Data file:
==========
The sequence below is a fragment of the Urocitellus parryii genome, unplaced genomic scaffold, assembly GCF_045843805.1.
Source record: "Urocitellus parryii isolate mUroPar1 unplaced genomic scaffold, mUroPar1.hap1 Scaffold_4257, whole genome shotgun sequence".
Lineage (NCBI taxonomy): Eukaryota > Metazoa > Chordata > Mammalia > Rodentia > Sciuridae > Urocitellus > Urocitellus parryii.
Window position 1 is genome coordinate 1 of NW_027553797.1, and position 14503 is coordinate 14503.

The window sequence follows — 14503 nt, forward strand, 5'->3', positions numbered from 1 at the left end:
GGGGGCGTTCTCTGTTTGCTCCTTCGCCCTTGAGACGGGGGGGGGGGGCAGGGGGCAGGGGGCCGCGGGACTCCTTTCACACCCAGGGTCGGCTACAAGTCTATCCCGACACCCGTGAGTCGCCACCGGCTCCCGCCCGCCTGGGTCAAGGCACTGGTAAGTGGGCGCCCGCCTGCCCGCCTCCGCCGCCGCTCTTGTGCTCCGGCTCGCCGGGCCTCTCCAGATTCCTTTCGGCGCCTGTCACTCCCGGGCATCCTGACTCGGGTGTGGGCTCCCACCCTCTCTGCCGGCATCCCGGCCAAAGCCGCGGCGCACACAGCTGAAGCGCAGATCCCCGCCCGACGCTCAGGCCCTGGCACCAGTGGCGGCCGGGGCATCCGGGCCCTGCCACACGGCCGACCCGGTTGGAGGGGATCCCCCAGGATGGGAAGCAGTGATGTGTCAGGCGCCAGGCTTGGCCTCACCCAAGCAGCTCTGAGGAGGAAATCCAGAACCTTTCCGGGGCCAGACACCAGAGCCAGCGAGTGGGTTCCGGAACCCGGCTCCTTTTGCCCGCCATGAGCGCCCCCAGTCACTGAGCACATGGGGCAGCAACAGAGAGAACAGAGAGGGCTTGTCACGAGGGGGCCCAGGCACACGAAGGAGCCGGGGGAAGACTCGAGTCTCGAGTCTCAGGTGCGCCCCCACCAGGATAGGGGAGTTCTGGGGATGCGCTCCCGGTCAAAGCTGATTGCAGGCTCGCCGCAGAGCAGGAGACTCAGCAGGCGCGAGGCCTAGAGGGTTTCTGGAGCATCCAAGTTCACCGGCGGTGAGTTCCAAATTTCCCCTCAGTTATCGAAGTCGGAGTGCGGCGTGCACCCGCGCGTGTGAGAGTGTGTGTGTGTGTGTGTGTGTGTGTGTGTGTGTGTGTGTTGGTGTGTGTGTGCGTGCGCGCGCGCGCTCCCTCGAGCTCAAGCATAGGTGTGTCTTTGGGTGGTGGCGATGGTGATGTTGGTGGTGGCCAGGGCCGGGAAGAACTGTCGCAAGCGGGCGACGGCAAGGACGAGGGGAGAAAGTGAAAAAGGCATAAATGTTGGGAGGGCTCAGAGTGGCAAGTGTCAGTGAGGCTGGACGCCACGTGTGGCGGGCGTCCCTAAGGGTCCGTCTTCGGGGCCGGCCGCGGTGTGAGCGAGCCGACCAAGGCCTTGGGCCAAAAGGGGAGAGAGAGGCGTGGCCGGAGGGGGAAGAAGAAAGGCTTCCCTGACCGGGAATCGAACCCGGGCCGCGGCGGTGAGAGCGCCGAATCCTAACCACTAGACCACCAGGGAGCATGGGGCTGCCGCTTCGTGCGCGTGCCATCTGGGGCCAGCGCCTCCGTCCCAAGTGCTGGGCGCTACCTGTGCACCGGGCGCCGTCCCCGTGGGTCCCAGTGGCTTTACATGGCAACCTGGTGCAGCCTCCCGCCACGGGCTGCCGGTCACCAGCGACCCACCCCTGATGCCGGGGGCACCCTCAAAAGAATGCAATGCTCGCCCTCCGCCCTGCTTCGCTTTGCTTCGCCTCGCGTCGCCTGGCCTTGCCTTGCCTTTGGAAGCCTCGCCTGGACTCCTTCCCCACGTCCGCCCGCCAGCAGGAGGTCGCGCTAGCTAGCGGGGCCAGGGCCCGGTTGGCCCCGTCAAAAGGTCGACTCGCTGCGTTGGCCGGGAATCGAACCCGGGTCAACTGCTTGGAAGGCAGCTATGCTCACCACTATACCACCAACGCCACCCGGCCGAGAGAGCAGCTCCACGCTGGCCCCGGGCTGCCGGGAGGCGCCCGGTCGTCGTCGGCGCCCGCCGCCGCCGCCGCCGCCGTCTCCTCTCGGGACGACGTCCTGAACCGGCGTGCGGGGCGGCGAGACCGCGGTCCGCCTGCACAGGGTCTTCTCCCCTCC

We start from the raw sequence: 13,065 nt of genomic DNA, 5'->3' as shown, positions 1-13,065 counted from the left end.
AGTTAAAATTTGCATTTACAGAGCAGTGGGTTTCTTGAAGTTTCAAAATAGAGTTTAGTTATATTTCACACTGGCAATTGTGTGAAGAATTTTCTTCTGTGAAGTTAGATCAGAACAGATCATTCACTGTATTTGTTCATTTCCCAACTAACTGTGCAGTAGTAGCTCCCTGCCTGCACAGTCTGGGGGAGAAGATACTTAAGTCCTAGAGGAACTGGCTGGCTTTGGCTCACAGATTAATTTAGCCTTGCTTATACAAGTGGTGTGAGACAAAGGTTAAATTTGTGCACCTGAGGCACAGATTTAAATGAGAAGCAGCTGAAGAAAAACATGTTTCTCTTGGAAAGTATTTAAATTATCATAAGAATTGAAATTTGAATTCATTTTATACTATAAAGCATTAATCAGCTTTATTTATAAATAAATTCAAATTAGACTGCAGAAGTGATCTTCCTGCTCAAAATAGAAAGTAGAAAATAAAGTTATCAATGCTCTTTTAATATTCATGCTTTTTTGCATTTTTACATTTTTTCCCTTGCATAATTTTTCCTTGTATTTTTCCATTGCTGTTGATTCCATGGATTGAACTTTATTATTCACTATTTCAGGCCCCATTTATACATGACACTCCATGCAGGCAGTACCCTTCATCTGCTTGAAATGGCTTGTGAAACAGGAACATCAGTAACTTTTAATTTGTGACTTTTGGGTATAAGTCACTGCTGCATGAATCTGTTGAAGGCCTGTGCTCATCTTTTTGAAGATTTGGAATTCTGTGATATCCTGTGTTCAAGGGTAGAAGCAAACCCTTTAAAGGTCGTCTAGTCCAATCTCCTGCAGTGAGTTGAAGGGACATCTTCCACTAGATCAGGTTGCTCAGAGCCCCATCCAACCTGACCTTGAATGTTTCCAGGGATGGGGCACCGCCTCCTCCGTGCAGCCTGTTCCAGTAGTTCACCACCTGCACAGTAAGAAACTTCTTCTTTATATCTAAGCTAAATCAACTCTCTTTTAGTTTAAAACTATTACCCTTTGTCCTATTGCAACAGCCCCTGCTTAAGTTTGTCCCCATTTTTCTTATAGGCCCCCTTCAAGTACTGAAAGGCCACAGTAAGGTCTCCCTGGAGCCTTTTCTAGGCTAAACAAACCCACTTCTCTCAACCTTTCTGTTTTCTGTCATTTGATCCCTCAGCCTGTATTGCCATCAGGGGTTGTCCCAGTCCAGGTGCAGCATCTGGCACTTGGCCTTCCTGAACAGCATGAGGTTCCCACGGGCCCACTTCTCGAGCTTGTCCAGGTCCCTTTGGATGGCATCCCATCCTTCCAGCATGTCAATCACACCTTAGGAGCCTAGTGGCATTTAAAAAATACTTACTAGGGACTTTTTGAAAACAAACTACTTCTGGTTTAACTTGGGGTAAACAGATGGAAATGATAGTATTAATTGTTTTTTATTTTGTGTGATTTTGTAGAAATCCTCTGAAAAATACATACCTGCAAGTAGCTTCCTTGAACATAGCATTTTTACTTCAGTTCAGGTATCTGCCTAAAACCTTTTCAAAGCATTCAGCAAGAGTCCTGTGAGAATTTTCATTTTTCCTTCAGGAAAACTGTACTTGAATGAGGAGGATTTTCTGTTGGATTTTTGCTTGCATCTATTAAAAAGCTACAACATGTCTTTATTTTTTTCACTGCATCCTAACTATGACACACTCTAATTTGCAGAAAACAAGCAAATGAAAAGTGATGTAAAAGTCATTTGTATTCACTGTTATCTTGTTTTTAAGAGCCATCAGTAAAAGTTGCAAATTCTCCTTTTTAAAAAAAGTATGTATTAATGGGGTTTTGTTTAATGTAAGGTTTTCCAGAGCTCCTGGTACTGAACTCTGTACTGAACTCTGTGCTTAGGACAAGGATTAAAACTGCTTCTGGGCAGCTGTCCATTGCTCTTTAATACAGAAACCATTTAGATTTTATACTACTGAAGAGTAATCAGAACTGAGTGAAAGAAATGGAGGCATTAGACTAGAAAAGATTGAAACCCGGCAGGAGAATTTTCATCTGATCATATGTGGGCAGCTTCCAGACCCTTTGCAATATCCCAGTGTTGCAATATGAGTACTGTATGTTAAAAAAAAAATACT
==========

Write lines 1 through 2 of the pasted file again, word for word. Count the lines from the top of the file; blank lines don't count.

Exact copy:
The sequence below is a fragment of the Urocitellus parryii genome, unplaced genomic scaffold, assembly GCF_045843805.1.
Source record: "Urocitellus parryii isolate mUroPar1 unplaced genomic scaffold, mUroPar1.hap1 Scaffold_4257, whole genome shotgun sequence".